Great Grains: Turning Buckwheat Groats into Kasha Varnishkes (a Warming Dish for Cold Winter Days)

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Making Kasha Varnishkes from buckwheat groats is as easy as 1, 2, 3. (Toasted buckwheat groats are widely known as kasha in North America.)

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Maybe you need to have grown up in some wind-swept northern clime to fully appreciate the hearty, warming quality of buckwheat (if it isn’t a necessity, I’m pretty sure it helps). You won’t be surprised to learn that Russia grows more buckwheat than anyone else, with China second, and Ukraine third. While in East Asia, buckwheat is most often consumed as a noodle (think Japanese soba noodles), in Western Europe and North America we know buckwheat best as an ingredient in pancakes and crepes. But it’s the whole grain buckwheat groats of Russia and Eastern Europe that I want to celebrate today. Buckwheat’s ability to thrive in poor soil and a short growing season endeared it to our Eastern European ancestors, many of whom likely would have starved without it. It’s peasant food, pure and simple, but nutritiously rich in iron and a balanced concentration of all essential amino acids.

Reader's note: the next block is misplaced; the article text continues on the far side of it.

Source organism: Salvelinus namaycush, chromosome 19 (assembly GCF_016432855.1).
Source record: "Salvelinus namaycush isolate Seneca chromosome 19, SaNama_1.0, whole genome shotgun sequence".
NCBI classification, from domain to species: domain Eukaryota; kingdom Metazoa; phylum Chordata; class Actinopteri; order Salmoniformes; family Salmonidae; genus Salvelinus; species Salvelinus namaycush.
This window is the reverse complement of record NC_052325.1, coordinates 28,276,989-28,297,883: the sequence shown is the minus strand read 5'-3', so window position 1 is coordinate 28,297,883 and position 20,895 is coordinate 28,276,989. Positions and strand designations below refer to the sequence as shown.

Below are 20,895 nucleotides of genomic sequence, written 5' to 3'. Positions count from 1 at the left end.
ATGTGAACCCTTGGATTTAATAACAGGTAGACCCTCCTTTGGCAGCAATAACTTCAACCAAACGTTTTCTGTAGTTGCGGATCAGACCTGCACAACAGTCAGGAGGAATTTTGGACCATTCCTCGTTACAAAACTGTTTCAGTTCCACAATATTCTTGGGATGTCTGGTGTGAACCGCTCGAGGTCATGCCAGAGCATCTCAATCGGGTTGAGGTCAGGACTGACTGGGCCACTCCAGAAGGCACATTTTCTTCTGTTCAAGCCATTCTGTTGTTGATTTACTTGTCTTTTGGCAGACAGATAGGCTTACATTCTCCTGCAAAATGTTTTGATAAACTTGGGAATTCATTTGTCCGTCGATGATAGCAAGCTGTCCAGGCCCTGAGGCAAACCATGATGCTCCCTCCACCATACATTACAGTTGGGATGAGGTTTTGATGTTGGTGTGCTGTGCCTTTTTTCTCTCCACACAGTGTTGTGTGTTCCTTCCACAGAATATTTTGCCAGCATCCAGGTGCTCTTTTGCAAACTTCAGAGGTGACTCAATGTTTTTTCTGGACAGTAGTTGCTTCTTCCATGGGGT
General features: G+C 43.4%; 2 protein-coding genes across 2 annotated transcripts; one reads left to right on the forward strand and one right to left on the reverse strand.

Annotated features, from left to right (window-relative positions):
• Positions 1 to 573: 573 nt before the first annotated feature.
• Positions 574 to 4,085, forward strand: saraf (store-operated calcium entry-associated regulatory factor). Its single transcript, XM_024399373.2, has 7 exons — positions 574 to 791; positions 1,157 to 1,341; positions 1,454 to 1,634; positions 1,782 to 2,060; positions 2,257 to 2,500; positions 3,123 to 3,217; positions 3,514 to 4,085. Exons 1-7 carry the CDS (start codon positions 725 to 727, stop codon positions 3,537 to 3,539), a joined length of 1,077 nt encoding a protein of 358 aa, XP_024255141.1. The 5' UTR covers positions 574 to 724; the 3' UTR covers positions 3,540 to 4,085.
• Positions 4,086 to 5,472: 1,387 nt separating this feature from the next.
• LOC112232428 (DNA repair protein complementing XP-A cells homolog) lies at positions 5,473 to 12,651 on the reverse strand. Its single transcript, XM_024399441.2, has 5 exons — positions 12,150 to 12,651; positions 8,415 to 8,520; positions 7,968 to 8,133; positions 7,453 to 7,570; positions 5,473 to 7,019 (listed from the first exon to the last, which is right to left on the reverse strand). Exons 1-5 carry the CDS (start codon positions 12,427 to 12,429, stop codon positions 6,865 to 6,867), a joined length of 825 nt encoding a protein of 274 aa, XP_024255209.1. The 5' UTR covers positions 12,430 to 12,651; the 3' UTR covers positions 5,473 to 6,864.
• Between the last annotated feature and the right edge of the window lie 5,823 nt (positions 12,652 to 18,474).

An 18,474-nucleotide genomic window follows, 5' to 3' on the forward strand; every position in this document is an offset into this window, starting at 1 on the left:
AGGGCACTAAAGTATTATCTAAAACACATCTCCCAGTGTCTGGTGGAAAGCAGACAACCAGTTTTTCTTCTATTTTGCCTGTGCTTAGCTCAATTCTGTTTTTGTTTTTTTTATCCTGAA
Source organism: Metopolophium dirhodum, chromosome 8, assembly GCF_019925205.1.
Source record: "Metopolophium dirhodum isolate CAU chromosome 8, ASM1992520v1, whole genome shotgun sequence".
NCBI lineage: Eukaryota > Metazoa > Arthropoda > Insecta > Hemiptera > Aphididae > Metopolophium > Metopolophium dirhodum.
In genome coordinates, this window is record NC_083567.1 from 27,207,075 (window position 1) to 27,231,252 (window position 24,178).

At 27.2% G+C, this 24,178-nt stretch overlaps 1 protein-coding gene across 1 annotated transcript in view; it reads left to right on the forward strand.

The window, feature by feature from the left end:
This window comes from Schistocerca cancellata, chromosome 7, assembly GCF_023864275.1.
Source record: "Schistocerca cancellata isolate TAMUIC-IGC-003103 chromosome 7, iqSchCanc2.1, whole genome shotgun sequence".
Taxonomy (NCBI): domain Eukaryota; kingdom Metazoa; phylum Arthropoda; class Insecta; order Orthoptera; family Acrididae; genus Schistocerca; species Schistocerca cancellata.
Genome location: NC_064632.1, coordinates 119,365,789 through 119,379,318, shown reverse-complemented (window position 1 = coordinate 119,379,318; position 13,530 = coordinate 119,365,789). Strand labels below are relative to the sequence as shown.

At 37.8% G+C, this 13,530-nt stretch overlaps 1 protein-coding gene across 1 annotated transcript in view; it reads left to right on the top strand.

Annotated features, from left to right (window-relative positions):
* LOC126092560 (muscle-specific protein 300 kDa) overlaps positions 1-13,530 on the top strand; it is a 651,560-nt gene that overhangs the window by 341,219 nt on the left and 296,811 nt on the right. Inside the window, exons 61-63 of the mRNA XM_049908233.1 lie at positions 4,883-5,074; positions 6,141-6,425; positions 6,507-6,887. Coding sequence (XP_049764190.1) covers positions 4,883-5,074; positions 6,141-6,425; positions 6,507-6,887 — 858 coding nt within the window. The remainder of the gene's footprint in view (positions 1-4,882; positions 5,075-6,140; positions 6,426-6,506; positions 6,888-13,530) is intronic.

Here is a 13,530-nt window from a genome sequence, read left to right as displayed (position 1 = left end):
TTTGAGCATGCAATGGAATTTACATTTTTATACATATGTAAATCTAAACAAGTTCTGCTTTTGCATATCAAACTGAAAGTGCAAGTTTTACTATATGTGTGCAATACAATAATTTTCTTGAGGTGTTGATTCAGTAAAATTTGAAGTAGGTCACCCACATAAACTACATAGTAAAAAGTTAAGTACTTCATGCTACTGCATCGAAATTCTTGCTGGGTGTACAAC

Toasted whole grain buckwheat groats

Immigrants from Russia, Poland and other Slavic countries, many of them Jewish, brought buckwheat to the U.S. From the 1880’s to the 1920’s, tens of thousands of these folk settled in New York’s Lower East Side, where I lived in the late 60’s. It was in one of that neighborhood’s thriving Jewish dairy restaurants where I first encountered kasha varnishkes, the Yiddish name for a much-loved dish which consists of little more than buckwheat groats, bow tie noodles and onions. The dish’s simplicity invites variations–some versions calling for eggs or chicken stock, or a rich gravy on top. These days, kasha varnishkes is mostly served as a side dish, but doubtless during times of scarcity, it was the entire meal. My vegan version sticks close to the pared down original, with only the addition of mushrooms.  So, some chilly day, eat like our ancestors ate, bring the past into the present and cook up a warming batch of kasha varnishkes (recipe after the jump).

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Sweet Potato-Potato Latkes: Would a Potato Pancake By Any Other Name Taste As Sweet?

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Yes, it is the seventh night of Hanukkah already, so I’m a bit tardy with this recipe for latkes, the potato pancakes which are traditional to this holiday.  But, you know, there’s never a time of year when potato pancakes are not welcome.  So, here’s my recipe which I made for nearly 100 people last night in Palo Alto. Don’t stint on the oil, with latkes it is all about the oil–you definitely want a crisp, golden crust.  Served traditionally, of course, with sour cream or apple sauce, I’ve included a recipe for tofu sour cream which is pretty darn good (full recipe after the jump).